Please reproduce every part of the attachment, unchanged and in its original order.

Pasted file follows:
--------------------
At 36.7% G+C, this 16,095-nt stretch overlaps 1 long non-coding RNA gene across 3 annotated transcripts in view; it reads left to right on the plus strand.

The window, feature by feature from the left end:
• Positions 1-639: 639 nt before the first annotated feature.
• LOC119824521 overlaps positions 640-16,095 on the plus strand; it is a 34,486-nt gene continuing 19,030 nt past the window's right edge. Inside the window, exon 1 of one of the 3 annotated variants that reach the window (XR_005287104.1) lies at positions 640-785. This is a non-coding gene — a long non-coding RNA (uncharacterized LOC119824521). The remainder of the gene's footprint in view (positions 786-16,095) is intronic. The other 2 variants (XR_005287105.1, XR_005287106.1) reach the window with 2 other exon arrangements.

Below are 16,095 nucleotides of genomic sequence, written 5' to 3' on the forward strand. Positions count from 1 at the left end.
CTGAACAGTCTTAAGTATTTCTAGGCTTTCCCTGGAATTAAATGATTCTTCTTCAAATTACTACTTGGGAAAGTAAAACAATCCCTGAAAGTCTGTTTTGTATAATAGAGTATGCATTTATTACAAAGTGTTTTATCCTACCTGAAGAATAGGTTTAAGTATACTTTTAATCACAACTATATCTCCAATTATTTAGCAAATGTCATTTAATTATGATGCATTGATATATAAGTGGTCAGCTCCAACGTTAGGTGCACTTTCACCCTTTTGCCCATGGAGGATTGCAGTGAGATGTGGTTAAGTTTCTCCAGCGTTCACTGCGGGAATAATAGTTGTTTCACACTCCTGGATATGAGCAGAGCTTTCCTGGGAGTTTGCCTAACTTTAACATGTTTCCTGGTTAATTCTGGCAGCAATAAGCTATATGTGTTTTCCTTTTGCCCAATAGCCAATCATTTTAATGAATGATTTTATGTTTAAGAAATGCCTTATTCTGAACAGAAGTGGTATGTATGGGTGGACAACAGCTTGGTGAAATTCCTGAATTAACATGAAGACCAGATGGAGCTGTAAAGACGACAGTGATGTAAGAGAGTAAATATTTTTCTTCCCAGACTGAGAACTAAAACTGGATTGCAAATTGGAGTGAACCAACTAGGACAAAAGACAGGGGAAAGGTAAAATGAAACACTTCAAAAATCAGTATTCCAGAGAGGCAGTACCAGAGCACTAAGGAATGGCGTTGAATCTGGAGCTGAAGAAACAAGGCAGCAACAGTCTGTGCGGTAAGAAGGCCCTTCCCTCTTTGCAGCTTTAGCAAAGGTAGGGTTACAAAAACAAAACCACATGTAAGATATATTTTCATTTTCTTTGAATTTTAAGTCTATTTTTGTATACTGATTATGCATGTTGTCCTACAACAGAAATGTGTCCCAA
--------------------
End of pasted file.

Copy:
At 36.7% G+C, this 16,095-nt stretch overlaps 1 long non-coding RNA gene across 3 annotated transcripts in view; it reads left to right on the plus strand.

The window, feature by feature from the left end:
• Positions 1-639: 639 nt before the first annotated feature.
• LOC119824521 overlaps positions 640-16,095 on the plus strand; it is a 34,486-nt gene continuing 19,030 nt past the window's right edge. Inside the window, exon 1 of one of the 3 annotated variants that reach the window (XR_005287104.1) lies at positions 640-785. This is a non-coding gene — a long non-coding RNA (uncharacterized LOC119824521). The remainder of the gene's footprint in view (positions 786-16,095) is intronic. The other 2 variants (XR_005287105.1, XR_005287106.1) reach the window with 2 other exon arrangements.

Below are 16,095 nucleotides of genomic sequence, written 5' to 3' on the forward strand. Positions count from 1 at the left end.
CTGAACAGTCTTAAGTATTTCTAGGCTTTCCCTGGAATTAAATGATTCTTCTTCAAATTACTACTTGGGAAAGTAAAACAATCCCTGAAAGTCTGTTTTGTATAATAGAGTATGCATTTATTACAAAGTGTTTTATCCTACCTGAAGAATAGGTTTAAGTATACTTTTAATCACAACTATATCTCCAATTATTTAGCAAATGTCATTTAATTATGATGCATTGATATATAAGTGGTCAGCTCCAACGTTAGGTGCACTTTCACCCTTTTGCCCATGGAGGATTGCAGTGAGATGTGGTTAAGTTTCTCCAGCGTTCACTGCGGGAATAATAGTTGTTTCACACTCCTGGATATGAGCAGAGCTTTCCTGGGAGTTTGCCTAACTTTAACATGTTTCCTGGTTAATTCTGGCAGCAATAAGCTATATGTGTTTTCCTTTTGCCCAATAGCCAATCATTTTAATGAATGATTTTATGTTTAAGAAATGCCTTATTCTGAACAGAAGTGGTATGTATGGGTGGACAACAGCTTGGTGAAATTCCTGAATTAACATGAAGACCAGATGGAGCTGTAAAGACGACAGTGATGTAAGAGAGTAAATATTTTTCTTCCCAGACTGAGAACTAAAACTGGATTGCAAATTGGAGTGAACCAACTAGGACAAAAGACAGGGGAAAGGTAAAATGAAACACTTCAAAAATCAGTATTCCAGAGAGGCAGTACCAGAGCACTAAGGAATGGCGTTGAATCTGGAGCTGAAGAAACAAGGCAGCAACAGTCTGTGCGGTAAGAAGGCCCTTCCCTCTTTGCAGCTTTAGCAAAGGTAGGGTTACAAAAACAAAACCACATGTAAGATATATTTTCATTTTCTTTGAATTTTAAGTCTATTTTTGTATACTGATTATGCATGTTGTCCTACAACAGAAATGTGTCCCAA